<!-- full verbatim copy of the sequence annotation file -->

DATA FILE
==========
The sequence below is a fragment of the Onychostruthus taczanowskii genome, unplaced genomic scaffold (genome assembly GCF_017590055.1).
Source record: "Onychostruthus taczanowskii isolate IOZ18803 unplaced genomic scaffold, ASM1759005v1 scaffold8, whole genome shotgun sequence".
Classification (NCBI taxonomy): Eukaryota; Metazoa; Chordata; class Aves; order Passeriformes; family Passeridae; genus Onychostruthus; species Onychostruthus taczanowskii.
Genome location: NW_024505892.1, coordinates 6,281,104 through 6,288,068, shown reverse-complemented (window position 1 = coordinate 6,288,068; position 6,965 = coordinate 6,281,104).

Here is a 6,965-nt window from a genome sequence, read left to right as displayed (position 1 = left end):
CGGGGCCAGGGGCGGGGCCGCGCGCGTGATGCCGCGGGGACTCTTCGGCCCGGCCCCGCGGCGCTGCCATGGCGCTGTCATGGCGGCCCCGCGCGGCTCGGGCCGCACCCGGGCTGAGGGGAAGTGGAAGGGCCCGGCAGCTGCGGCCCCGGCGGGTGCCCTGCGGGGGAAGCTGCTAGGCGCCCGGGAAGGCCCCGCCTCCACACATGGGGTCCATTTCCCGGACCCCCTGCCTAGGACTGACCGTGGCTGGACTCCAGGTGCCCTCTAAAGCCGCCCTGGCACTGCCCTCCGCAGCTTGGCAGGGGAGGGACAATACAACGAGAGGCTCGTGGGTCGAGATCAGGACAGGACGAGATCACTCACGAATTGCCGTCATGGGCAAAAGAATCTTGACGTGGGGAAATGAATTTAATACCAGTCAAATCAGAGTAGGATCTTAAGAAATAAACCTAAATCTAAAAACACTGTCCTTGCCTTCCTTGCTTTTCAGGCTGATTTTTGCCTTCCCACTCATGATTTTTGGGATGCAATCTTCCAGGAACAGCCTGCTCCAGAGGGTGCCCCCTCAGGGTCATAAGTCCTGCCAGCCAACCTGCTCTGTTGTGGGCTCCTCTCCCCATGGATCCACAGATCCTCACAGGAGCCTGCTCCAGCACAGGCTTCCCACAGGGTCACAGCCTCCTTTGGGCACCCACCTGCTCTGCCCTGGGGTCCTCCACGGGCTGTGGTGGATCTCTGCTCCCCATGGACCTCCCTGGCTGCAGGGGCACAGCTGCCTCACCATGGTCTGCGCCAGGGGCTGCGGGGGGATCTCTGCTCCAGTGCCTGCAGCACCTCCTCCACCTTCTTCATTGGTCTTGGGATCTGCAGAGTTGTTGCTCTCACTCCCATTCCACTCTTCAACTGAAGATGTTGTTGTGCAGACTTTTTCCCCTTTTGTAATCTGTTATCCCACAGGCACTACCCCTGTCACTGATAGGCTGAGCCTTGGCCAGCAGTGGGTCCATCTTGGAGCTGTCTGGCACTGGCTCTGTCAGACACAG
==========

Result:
The sequence below is a fragment of the Onychostruthus taczanowskii genome, unplaced genomic scaffold (genome assembly GCF_017590055.1).
Source record: "Onychostruthus taczanowskii isolate IOZ18803 unplaced genomic scaffold, ASM1759005v1 scaffold8, whole genome shotgun sequence".
Classification (NCBI taxonomy): Eukaryota; Metazoa; Chordata; class Aves; order Passeriformes; family Passeridae; genus Onychostruthus; species Onychostruthus taczanowskii.
Genome location: NW_024505892.1, coordinates 6,281,104 through 6,288,068, shown reverse-complemented (window position 1 = coordinate 6,288,068; position 6,965 = coordinate 6,281,104).

Here is a 6,965-nt window from a genome sequence, read left to right as displayed (position 1 = left end):
CGGGGCCAGGGGCGGGGCCGCGCGCGTGATGCCGCGGGGACTCTTCGGCCCGGCCCCGCGGCGCTGCCATGGCGCTGTCATGGCGGCCCCGCGCGGCTCGGGCCGCACCCGGGCTGAGGGGAAGTGGAAGGGCCCGGCAGCTGCGGCCCCGGCGGGTGCCCTGCGGGGGAAGCTGCTAGGCGCCCGGGAAGGCCCCGCCTCCACACATGGGGTCCATTTCCCGGACCCCCTGCCTAGGACTGACCGTGGCTGGACTCCAGGTGCCCTCTAAAGCCGCCCTGGCACTGCCCTCCGCAGCTTGGCAGGGGAGGGACAATACAACGAGAGGCTCGTGGGTCGAGATCAGGACAGGACGAGATCACTCACGAATTGCCGTCATGGGCAAAAGAATCTTGACGTGGGGAAATGAATTTAATACCAGTCAAATCAGAGTAGGATCTTAAGAAATAAACCTAAATCTAAAAACACTGTCCTTGCCTTCCTTGCTTTTCAGGCTGATTTTTGCCTTCCCACTCATGATTTTTGGGATGCAATCTTCCAGGAACAGCCTGCTCCAGAGGGTGCCCCCTCAGGGTCATAAGTCCTGCCAGCCAACCTGCTCTGTTGTGGGCTCCTCTCCCCATGGATCCACAGATCCTCACAGGAGCCTGCTCCAGCACAGGCTTCCCACAGGGTCACAGCCTCCTTTGGGCACCCACCTGCTCTGCCCTGGGGTCCTCCACGGGCTGTGGTGGATCTCTGCTCCCCATGGACCTCCCTGGCTGCAGGGGCACAGCTGCCTCACCATGGTCTGCGCCAGGGGCTGCGGGGGGATCTCTGCTCCAGTGCCTGCAGCACCTCCTCCACCTTCTTCATTGGTCTTGGGATCTGCAGAGTTGTTGCTCTCACTCCCATTCCACTCTTCAACTGAAGATGTTGTTGTGCAGACTTTTTCCCCTTTTGTAATCTGTTATCCCACAGGCACTACCCCTGTCACTGATAGGCTGAGCCTTGGCCAGCAGTGGGTCCATCTTGGAGCTGTCTGGCACTGGCTCTGTCAGACACAG